Orcas or killer whales have been at the centre of a swirling controversy for decades. Popular attractions in aquaria, their plight there has been highlighted in recent books and documentaries, further strengthening opposition to keeping cetaceans (i.e. whales, dolphins, and porpoises) in captivity. However, as Jason M. Colby meticulously documents in this book, there is a cruel irony at play here: this very practice of captivity is what raised our environmental awareness in the first place.
If I asked you to name the most endangered cetacean species, I doubt the vaquita would come to mind. You might mention the baiji, the dolphin living in China’s Yangtze river, but alas, no living members of this species have been seen for years, despite intense search efforts, and the species is presumed extinct. Unfortunately, the vaquita seems to be next in line. Biologist Brooke Bessesen here tells its sad story, revealing the complex world of species conservation.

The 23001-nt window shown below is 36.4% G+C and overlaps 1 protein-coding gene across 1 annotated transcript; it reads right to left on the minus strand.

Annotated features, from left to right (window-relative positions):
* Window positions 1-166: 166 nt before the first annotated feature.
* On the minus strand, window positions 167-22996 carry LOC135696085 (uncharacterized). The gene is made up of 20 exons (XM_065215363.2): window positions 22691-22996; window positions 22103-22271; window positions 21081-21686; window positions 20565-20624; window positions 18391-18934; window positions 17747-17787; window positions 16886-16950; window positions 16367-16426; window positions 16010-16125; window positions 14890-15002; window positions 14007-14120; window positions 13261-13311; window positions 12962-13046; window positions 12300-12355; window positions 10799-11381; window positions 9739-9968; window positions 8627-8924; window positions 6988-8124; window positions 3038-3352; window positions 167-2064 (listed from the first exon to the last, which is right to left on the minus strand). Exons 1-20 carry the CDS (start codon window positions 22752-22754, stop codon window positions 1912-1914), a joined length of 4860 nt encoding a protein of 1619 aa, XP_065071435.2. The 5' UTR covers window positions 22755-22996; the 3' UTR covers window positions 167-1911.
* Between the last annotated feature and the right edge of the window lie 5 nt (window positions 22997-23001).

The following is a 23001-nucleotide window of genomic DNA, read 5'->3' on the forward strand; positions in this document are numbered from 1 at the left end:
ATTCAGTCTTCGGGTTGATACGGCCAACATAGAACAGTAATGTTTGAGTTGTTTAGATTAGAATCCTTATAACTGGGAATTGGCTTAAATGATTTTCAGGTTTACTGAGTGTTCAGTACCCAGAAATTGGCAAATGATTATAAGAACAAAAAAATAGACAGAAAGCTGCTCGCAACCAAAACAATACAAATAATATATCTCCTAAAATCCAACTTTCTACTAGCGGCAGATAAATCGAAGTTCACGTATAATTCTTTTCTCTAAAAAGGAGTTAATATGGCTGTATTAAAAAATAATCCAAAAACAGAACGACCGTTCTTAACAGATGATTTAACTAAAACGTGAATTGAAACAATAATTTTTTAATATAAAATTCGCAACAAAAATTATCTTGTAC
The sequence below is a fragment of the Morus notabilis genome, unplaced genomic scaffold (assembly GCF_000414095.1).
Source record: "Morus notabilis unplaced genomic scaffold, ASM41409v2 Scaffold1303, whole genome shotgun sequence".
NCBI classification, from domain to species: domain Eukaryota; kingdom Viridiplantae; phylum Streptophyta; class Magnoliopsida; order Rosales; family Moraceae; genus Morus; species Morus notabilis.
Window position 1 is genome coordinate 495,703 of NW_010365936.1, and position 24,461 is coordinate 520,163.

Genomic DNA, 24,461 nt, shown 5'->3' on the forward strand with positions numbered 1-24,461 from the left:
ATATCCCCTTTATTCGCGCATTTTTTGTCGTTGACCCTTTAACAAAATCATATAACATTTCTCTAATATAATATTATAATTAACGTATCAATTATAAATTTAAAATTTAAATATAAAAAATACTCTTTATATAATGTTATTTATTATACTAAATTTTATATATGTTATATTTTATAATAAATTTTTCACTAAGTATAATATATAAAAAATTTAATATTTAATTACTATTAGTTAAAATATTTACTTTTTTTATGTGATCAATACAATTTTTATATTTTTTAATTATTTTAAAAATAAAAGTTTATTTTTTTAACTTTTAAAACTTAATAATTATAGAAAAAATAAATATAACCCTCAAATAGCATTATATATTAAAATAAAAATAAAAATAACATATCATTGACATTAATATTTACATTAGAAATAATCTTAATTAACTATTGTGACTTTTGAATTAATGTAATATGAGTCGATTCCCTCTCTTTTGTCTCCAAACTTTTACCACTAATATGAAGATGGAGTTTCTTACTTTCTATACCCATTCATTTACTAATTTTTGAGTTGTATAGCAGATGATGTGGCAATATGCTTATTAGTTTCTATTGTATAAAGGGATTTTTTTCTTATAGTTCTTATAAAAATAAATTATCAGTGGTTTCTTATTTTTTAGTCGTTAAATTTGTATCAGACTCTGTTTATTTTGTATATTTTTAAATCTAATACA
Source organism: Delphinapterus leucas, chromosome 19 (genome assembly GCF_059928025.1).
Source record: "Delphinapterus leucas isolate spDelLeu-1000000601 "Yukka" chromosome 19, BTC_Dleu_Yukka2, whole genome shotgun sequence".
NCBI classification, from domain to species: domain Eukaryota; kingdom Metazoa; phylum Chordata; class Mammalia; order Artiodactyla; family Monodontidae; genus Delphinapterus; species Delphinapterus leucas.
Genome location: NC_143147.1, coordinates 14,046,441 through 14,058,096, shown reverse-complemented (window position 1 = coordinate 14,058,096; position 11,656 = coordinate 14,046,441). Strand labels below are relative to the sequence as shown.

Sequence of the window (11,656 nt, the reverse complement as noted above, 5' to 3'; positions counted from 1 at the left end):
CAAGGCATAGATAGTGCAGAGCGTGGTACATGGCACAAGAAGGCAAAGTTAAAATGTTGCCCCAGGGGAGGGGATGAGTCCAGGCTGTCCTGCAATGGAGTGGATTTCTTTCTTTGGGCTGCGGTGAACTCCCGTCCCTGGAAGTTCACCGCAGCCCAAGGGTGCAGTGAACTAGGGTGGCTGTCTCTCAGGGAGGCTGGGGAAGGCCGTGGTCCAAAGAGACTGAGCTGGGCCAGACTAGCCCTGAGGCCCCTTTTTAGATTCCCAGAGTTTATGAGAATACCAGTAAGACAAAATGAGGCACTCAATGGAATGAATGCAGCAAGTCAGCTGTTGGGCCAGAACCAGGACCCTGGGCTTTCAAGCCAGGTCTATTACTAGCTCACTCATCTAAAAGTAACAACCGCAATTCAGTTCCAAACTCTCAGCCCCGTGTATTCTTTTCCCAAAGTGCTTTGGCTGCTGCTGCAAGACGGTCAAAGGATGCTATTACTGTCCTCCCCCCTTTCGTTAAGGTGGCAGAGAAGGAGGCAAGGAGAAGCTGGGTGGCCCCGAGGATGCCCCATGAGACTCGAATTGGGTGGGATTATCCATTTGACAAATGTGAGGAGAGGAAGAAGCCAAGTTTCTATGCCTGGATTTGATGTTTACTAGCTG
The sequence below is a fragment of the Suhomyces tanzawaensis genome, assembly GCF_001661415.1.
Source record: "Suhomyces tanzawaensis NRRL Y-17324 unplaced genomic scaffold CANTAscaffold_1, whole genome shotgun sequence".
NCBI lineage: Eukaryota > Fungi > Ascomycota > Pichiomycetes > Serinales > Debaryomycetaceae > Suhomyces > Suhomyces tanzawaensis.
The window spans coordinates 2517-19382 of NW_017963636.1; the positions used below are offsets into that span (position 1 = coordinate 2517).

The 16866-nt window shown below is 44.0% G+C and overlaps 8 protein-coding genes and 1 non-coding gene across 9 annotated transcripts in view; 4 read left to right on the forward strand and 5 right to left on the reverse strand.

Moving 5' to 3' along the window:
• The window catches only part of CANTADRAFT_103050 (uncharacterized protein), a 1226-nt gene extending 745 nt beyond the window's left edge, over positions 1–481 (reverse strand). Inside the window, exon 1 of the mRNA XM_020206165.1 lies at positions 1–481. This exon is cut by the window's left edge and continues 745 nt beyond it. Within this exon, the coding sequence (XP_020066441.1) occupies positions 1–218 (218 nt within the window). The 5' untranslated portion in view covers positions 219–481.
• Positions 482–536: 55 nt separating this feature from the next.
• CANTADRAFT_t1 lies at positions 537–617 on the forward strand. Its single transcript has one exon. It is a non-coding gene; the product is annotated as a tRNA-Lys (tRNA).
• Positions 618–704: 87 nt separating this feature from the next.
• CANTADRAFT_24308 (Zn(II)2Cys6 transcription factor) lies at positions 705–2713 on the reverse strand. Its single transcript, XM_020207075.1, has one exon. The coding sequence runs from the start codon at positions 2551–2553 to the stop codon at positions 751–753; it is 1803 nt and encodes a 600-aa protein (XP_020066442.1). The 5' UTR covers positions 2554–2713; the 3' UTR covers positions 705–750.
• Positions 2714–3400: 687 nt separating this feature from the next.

Helen Scales is a marine biologist, diver, and surfer, and is no stranger to writing good books. I have previously read Poseidon’s Steed: The Story of Seahorses, from Myth to Reality from her hand. The book after that, Spirals in Time: The Secret Life and Curious Afterlife of Seashells, received critical praise in the press and was shortlisted for the Royal Society of Biology book prize. Here, Scales turns her attention to fish. Is this another page-turner waiting to be recognised?
It has become cliché to say that we know more about the surface of Mars than we do about the depths of our oceans, inaccessible as they are to us landlubbers. Nevertheless, technological advances have allowed us to discover more and more about the denizens of the deep. Anyone who has watched Blue Planet II or similar recent documentaries can testify to the bizarre and wonderful life forms that can be found there.